Small details can mean the difference between a bike that is so so versus a stellar performer.
So let’s assume you have been out to the track or trail and have come up with some good settings through your testing. (For more info on how to start testing you can refer to an earlier article by Stillwell Performance on Thumper Talk entitled “Tuning Your Suspension-Where To Start?”).
Once you establish good, baseline settings you can start digging into the smaller details. As always, your testing should be done in a controlled environment and at a speed less than your best Bubba Stewart impersonation. The adjustments listed below can DRASTICALLY alter the feel of your bike, so take it easy at first!
There are several things you should pay attention to:
• Your sag setting can drastically alter how the bike feels. On current model bikes like YZ-F’s, CRF’s and SX-F’s for example the chassis balance is critical to turning, rear wheel hookup and overall feel of the bike. 2-3mm here can mean the difference between a plush ride and a hacky feeling. Learn how to correctly set your sag (and make sure your buddy reading the sag scale has his glasses on, lol!).
• Look at your tire pressures. On the front, for example a tire that is too hard can cause deflection and a harsh ride. Last week we were testing in the Colorado Mountains and one of the riders was complaining about his bike bouncing off of rocks. Nothing had changed from the previous day when he was quite happy with his settings-except he had adjusted tire pressure. When we checked the pressure it was at 20 PSI, up from 12 the day before! Turns out he was in a hurry and misread the gauge. That increase turned his perfect front end into a skitter-scatter ride. Too little pressure and you can experience front end push or tuck. Find a pressure that works for you and make sure it stays consistent. We run 12-13 PSI in the front when testing. NOTE: Check it during the day, Colorado is cold in the AM and hot in the PM many days-you can see pressure build up during this time!
• Note where your rear axle is adjusted. Running the axle far forward will make the wheelbase shorter, can make turning sharper and can also make the bike want to wheelie easier on uphill climbs. With the axle far back you will notice an increase in stability at speed and sometimes a bit slower turning. Also-if you are using the axle or axle blocks as a starting measuring point for your sag calculation this measurement will change when you adjust the axle!
• Where your forks ride in the top triple clamp is important. Flush with the top means a bit more stability, and possibly less sharpness in turning. Moving the tubes up in the clamps can increase how sharp the bike turns but can also create headshake at speed. There is no right or wrong here, and each bike can be different. I would suggest trying them flush, then pulled up in the clamps 3-4mm. Ride the same terrain and compare.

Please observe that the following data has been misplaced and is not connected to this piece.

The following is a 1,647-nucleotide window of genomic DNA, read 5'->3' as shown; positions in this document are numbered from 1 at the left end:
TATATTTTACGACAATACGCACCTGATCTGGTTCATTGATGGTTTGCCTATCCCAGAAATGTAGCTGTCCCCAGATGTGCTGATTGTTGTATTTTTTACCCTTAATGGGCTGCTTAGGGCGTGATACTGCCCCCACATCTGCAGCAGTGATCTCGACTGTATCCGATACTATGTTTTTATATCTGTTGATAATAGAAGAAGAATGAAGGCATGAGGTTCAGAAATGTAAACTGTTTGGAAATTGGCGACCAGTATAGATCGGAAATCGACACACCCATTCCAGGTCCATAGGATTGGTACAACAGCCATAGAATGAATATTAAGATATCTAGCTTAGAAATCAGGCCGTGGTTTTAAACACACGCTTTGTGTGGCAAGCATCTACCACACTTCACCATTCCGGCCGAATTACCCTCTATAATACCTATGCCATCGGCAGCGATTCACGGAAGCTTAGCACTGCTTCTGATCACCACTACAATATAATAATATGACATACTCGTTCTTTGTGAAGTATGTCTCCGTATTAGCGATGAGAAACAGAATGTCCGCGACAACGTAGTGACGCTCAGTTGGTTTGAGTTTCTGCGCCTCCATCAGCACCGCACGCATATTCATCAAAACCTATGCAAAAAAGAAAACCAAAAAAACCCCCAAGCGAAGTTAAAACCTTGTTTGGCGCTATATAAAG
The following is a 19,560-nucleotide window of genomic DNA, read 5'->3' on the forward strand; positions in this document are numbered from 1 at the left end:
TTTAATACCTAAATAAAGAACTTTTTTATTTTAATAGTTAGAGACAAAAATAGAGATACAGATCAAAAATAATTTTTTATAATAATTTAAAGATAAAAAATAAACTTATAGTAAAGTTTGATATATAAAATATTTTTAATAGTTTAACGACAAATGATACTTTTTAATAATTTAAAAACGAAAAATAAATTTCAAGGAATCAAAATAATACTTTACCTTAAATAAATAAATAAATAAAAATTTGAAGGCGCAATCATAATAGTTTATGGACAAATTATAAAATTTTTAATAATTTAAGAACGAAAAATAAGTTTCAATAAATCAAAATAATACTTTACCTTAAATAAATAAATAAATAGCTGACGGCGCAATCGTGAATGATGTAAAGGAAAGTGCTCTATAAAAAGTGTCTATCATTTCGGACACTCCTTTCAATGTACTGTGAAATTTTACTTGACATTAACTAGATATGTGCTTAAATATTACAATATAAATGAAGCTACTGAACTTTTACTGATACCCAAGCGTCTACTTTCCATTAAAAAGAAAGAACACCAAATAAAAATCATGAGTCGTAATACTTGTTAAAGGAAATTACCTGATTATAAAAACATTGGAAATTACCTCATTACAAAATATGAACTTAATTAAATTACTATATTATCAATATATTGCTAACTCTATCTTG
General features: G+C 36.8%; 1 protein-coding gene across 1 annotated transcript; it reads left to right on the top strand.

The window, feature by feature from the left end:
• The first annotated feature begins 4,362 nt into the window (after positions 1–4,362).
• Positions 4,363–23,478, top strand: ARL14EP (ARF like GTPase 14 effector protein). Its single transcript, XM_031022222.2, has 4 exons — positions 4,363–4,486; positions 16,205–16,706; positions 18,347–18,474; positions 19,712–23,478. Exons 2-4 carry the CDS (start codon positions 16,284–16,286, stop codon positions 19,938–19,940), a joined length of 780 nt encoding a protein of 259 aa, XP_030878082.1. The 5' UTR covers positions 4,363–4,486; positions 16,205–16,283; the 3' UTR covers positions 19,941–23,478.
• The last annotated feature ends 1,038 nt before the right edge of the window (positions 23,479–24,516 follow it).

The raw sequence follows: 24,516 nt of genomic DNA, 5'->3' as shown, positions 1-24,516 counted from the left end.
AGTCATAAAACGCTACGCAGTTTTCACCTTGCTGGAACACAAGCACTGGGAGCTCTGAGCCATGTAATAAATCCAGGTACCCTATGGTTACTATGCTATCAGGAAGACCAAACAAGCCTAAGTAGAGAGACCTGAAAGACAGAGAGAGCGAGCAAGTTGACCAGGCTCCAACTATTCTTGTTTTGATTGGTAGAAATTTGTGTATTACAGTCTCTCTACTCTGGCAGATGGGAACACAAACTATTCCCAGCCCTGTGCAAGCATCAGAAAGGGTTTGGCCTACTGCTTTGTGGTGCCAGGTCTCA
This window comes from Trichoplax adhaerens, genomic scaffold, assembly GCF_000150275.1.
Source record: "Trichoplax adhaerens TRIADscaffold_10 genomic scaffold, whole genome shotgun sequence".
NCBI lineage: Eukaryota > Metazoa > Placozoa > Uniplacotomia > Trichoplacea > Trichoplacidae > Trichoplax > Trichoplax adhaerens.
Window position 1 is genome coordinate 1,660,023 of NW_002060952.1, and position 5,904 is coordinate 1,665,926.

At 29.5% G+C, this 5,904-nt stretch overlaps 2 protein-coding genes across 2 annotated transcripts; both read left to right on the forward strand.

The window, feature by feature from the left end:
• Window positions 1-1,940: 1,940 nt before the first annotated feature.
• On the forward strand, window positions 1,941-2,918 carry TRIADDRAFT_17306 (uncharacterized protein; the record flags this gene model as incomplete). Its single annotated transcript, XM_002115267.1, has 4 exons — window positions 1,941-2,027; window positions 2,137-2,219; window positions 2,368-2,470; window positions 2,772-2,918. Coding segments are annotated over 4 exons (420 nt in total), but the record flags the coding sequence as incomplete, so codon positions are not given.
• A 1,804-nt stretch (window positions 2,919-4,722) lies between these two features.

• Like the above tip, some bikes have triple clamps that can be moved forward or backwards to either pull the head angle back or push it away. In general, less offset means sharper turning and more offset helps with stability. This is not an absolute so test it out if your bike has this option. The 2010 KTM SX/XC models for example went from an adjustable 18/20 offset clamp to a fixed 22mm clamp. It not only made the bike more stable (which you would expect) it also made it turn better. Weird but true. Test, test, and test some more to see what feels best to you.
• Look at smaller things like the position of your bars-some guys feel better with them back, some forward. The key here is how much weight do you transfer to the front end and what effect does that have on the bike? One of our sponsored riders, Ex World and GNCC Champ Shane Watts runs a very neutral bar position. One of our other pro riders, ISDE Junior Trophy Team rider Ian Blythe wants his bar setup further back as he feels he can transfer more weight to the front tire in turns, increasing traction and feel. Try some different bar positions and see what feels best for you.
• Bleed the air from your forks. I drove from Denver (5200ft.) to Pitkin, CO (9100 ft.) with a new 2011 KTM last week to test. When we had set up the forks in Denver we bled the air. In the first 10 miles of testing the forks were feeling hard. Popped the bleeder screws and I’ll bet 15 PSI of air came out of each leg! Presto, instant plushness.
Just like that last point above; don’t overlook the small stuff if you really want to make your suspension the best it can be.
Take your time and have fun!
Keep It Pinned,